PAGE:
Dean's Remarks at 2014 Pardee RAND Commencement
RAND Photography: Diane Baldwin
Isn’t this a great day?
Look around you. Hard not to smile, isn’t it?
As I take a moment and look around, my attention is quickly caught by our faculty. Nearly 40 members of the Pardee RAND Graduate School faculty processed with us this morning. I must admit, I’m a bit of a regalia buff. Some combination of the color, a vision of dons and students crossing the green lawns of Cambridge, all brought together with a bit of brass and a lot of ceremony ... stirs one’s heart! Thank you, faculty, for all you do for the school and specifically for the support of the graduates we are recognizing today.
And over to my left ... it is good to see those who have done so much to build this institution. Founding Dean Charles Wolf and then-RAND President Harry Rowen — you had the audacity to imagine a Ph.D. program and graduate school housed not within the traditional confines of a university, but within the United States’ foremost independent research institution, the RAND Corporation. Charles, Harry ... thank you.
Last night we celebrated the school’s history, and the legacy of these founders. Continue looking to my left and you can see many of those who are joining us in imagining the future of Pardee RAND, a future that I believe is as exciting as our establishment was 44 years ago. Joe Greer, our chair, and the members of our Board of Governors, Fred Pardee, and Michael Rich, RAND’s president. Michael has long seen the potential power of Pardee RAND. Michael realized that with the graduate school, RAND has the academic and intellectual freedom to think further, to think broader, to think bigger than is possible for any other research organization or “think tank.” The graduate school – with our students, faculty, and supporters – is an engine of innovation for RAND. Thank you, each of you — you are bringing our aspirations to life.
Now, if I look a bit further around this “grand plaza,” I can’t help but notice a number of people who were grinning ear-to-ear with pride and affection as we processed. These are the people who have helped make this day possible for our graduates. Over here, I see the graduate school deans and staff who work with our students each day. These are the people who recruited them, helped them through organizational and academic hurdles, introduced them to RAND, and have offered support and guidance in countless ways these past few years. And, if we broaden our view, we can see our graduates’ husbands, wives, children, parents, brothers, and sisters, office mates, and friends who have encouraged our graduates throughout their lives, provided financial support, taken the kids to the playground one more time, read final papers and dissertation drafts, bought more than one beer, and offered the patient and unquestioning love and trust that is essential to completing a Ph.D.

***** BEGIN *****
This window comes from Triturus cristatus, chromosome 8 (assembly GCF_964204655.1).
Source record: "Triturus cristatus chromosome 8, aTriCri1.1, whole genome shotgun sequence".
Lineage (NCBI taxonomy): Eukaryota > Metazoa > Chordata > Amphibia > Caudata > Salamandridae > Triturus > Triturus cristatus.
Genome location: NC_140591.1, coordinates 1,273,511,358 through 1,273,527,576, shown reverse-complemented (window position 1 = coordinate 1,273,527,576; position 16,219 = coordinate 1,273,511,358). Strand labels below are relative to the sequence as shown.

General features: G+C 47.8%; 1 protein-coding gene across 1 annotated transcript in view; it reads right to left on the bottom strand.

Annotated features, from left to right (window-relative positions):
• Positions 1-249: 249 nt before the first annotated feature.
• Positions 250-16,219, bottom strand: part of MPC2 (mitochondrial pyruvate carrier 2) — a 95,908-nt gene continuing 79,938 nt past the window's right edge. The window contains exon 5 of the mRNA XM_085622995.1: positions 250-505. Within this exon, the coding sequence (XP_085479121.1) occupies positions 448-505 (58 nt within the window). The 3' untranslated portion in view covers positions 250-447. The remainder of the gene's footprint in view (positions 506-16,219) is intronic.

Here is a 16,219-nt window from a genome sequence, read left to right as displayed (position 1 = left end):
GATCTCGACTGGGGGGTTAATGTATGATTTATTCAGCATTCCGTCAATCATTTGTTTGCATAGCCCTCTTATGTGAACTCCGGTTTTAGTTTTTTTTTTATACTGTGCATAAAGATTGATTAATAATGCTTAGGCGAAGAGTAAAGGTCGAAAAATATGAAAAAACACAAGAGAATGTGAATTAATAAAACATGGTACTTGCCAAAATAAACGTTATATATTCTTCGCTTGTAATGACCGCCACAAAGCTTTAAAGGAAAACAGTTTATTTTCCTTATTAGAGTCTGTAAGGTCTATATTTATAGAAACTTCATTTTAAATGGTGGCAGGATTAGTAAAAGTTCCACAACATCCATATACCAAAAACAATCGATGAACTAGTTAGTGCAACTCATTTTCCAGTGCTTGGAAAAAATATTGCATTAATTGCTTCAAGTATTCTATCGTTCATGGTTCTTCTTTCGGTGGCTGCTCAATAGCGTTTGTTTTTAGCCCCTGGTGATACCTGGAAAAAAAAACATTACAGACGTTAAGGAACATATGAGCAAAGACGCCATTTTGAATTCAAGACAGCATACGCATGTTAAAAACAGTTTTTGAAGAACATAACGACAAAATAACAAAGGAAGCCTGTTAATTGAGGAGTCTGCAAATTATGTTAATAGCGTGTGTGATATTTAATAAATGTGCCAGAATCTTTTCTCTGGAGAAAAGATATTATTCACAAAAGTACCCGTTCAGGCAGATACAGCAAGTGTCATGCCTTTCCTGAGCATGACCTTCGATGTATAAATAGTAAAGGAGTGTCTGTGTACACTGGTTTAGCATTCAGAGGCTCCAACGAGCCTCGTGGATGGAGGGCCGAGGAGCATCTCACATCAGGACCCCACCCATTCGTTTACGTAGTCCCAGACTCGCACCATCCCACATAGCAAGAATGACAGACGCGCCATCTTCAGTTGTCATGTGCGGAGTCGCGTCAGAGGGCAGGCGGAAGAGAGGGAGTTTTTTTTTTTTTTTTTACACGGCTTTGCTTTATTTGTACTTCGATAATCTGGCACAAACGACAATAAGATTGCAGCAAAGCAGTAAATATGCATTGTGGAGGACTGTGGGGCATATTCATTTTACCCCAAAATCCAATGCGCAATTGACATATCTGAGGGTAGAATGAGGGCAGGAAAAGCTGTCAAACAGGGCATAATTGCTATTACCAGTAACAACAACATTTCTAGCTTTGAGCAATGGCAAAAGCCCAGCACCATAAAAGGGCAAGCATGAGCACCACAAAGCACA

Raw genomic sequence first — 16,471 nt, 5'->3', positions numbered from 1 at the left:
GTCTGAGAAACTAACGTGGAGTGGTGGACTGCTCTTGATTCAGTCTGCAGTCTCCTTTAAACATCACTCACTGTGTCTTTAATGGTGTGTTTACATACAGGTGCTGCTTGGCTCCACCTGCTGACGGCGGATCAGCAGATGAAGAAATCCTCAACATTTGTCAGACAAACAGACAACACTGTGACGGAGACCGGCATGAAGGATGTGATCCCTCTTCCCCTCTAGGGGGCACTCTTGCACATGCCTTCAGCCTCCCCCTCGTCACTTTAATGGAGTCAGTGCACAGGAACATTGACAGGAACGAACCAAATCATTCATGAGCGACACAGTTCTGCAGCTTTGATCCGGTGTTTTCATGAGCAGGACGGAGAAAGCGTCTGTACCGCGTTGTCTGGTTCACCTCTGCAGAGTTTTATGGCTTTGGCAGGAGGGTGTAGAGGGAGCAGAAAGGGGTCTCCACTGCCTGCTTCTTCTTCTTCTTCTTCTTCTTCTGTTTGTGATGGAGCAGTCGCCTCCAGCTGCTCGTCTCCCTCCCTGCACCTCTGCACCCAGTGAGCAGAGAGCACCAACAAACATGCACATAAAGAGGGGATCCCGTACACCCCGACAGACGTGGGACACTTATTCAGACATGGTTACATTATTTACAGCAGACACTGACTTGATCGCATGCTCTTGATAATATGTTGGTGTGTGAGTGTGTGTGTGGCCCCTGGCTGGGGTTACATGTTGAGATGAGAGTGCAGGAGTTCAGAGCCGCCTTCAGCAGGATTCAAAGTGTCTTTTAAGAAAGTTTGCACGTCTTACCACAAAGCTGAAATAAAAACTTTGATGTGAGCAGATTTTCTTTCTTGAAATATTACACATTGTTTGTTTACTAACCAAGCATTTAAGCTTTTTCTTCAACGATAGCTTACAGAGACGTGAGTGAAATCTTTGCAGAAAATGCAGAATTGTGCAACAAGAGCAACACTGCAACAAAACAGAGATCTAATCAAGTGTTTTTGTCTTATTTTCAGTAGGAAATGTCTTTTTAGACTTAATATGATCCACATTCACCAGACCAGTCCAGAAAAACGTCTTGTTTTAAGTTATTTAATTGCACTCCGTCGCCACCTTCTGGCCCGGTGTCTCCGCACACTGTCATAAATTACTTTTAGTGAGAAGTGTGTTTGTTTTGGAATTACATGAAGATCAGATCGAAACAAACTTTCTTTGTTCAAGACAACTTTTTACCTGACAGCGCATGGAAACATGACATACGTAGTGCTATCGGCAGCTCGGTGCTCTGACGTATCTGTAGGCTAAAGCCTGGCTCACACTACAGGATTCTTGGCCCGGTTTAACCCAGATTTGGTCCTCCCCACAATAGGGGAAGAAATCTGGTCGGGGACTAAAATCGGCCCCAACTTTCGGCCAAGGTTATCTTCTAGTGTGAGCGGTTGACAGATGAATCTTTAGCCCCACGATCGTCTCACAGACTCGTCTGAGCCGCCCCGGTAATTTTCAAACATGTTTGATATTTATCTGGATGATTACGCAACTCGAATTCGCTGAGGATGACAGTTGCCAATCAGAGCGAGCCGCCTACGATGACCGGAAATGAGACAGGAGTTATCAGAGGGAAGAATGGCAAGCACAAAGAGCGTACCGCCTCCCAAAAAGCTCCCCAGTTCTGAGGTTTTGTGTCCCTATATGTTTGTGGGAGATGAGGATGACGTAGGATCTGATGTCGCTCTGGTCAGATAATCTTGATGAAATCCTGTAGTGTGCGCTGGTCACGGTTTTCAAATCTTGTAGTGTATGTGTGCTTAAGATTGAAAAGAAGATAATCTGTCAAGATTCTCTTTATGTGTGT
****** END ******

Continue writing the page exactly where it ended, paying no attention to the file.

Ah, and now to the most important people with us today. The men and women who are what this day is about – the newest graduates of the Pardee RAND Graduate School. Graduates, let’s pause for a minute. Each of you take a moment and think about what you’ve achieved. We’re not always so good at this, appreciating what’s been accomplished, even as we’re thinking about the opportunities of the future. Each of you plunged into this program, accepting a demanding and difficult challenge ... and you succeeded. As I look at each of you I think about the path you ventured down 4, 5, or ... okay, maybe a few more years ago for some of you! I think about many of you returning to academia after success in your professional lives – Jesse, you joined us from Planned Parenthood; Dan, a practicing physician; Lisa, from RAND Europe. I see our U.S. Air Force students, who joined Pardee RAND directly out of the Air Force Academy. We threw you back into the civilian world, took away your structure, and then asked you to complete your degree in three years!